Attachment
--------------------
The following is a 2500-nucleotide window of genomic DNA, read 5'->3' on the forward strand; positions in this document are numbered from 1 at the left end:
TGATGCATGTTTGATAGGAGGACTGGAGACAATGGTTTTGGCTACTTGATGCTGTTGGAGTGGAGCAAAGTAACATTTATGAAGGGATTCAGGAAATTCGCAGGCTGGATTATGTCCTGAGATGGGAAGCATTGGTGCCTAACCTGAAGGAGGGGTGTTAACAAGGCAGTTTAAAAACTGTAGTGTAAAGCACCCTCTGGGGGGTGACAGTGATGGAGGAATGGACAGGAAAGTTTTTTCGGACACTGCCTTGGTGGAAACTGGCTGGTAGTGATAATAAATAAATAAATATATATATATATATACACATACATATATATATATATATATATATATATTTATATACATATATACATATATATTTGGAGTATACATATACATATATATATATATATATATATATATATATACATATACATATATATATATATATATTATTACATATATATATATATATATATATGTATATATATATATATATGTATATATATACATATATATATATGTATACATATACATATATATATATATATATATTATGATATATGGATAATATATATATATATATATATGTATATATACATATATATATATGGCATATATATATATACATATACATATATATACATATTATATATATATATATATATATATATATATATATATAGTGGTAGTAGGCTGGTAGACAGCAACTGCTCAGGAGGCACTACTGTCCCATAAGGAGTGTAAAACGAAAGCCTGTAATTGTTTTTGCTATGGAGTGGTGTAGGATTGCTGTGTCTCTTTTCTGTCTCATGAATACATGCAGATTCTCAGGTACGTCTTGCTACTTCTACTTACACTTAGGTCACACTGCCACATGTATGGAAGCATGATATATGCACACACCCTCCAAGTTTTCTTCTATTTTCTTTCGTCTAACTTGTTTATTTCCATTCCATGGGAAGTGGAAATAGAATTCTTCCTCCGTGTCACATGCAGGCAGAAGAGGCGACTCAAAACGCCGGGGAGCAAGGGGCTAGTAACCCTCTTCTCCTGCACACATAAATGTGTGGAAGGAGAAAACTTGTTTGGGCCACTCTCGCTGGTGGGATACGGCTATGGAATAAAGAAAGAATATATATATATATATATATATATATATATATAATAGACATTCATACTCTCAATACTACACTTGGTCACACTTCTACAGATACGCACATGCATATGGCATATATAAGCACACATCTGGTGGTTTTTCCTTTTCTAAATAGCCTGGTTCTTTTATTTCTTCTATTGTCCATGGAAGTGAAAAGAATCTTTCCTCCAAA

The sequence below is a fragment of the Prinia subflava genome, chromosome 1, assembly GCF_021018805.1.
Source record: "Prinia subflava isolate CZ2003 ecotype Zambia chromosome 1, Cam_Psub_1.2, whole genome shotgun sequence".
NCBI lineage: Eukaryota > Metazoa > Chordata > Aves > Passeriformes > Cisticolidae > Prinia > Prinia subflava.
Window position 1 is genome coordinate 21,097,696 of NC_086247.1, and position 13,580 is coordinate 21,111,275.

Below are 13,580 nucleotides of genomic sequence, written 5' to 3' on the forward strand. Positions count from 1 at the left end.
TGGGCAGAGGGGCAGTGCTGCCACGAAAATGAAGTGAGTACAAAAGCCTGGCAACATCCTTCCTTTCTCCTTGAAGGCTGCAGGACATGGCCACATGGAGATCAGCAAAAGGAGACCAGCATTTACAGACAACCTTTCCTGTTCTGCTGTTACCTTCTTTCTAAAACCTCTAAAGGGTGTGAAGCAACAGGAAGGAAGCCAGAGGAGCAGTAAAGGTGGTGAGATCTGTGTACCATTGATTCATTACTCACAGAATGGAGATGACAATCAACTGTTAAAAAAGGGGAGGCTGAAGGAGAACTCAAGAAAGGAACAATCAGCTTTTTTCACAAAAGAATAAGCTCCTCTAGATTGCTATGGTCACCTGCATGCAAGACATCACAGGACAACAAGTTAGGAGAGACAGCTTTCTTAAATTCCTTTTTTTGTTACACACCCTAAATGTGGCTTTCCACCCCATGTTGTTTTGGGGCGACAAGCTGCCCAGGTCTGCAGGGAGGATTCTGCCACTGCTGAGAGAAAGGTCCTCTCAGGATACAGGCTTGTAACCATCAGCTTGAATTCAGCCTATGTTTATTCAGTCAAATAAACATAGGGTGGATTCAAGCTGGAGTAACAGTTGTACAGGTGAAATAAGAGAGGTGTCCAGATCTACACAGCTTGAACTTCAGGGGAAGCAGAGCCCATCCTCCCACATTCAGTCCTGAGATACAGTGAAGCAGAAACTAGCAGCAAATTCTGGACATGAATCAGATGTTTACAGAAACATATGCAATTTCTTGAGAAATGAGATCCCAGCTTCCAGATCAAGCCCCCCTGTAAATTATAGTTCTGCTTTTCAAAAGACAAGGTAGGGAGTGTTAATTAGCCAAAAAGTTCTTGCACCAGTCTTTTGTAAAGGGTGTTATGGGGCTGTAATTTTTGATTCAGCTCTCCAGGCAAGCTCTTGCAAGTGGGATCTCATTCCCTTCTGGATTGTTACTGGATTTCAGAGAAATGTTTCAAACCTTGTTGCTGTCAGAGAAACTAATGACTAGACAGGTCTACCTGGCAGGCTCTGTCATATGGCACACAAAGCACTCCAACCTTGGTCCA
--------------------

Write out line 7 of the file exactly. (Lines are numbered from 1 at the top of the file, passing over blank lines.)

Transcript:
Below are 13,580 nucleotides of genomic sequence, written 5' to 3' on the forward strand. Positions count from 1 at the left end.